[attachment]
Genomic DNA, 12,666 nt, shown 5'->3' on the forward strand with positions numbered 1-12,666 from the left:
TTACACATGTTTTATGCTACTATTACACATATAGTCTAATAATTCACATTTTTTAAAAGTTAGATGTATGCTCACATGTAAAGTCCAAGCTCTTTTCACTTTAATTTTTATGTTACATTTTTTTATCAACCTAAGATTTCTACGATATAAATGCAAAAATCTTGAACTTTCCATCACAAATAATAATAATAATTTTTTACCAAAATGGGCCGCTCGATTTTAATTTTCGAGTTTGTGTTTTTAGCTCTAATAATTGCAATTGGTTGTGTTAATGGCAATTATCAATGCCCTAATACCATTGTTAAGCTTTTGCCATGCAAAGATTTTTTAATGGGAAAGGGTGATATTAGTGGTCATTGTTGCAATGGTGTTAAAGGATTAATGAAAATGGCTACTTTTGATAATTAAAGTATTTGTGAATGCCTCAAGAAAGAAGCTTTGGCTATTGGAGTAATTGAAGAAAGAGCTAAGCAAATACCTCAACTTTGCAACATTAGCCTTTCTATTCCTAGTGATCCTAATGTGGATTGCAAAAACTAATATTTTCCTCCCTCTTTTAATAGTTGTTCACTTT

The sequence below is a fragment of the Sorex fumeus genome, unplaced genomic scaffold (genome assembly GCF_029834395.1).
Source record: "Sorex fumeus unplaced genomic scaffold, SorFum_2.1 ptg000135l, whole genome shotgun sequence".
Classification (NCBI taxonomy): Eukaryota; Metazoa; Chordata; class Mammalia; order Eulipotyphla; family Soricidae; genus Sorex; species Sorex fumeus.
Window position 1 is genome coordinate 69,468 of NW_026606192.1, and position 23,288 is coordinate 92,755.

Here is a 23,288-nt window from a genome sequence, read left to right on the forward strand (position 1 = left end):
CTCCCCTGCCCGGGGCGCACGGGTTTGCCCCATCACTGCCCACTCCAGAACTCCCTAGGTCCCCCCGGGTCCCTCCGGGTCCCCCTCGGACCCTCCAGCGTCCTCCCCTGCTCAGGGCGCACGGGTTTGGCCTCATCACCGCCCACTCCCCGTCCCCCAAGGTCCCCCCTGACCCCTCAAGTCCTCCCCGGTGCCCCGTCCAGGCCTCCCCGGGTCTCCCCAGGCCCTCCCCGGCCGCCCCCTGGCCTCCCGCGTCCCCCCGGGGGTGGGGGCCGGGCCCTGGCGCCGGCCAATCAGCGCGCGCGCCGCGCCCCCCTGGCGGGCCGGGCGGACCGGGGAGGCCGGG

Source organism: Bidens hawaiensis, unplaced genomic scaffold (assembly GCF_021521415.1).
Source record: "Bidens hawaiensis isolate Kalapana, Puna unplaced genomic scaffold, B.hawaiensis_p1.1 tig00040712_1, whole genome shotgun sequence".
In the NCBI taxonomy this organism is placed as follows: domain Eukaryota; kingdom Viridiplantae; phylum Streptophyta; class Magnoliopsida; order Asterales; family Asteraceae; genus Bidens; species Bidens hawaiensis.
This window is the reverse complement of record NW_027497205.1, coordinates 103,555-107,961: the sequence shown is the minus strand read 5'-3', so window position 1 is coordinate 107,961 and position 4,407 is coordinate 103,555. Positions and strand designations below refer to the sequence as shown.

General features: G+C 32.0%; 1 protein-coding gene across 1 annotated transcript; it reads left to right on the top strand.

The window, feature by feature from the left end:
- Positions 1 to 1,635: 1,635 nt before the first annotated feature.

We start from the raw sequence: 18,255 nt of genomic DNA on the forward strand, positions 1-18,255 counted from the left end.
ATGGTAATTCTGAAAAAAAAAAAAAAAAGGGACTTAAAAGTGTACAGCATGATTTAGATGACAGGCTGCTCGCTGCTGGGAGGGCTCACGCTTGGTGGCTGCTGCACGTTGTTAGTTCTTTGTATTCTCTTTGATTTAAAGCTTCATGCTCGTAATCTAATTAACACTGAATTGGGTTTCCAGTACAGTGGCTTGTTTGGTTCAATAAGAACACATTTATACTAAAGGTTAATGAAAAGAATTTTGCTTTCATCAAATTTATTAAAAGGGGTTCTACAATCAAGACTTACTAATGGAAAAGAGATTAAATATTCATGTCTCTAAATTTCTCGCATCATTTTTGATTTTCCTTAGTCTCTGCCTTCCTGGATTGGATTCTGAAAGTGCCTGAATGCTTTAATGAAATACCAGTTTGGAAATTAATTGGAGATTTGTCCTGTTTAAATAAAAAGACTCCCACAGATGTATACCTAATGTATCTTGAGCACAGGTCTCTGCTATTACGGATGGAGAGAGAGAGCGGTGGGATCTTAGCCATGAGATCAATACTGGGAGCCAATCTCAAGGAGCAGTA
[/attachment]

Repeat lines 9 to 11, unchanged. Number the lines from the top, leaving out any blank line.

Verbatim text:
Source organism: Bidens hawaiensis, unplaced genomic scaffold (assembly GCF_021521415.1).
Source record: "Bidens hawaiensis isolate Kalapana, Puna unplaced genomic scaffold, B.hawaiensis_p1.1 tig00040712_1, whole genome shotgun sequence".
In the NCBI taxonomy this organism is placed as follows: domain Eukaryota; kingdom Viridiplantae; phylum Streptophyta; class Magnoliopsida; order Asterales; family Asteraceae; genus Bidens; species Bidens hawaiensis.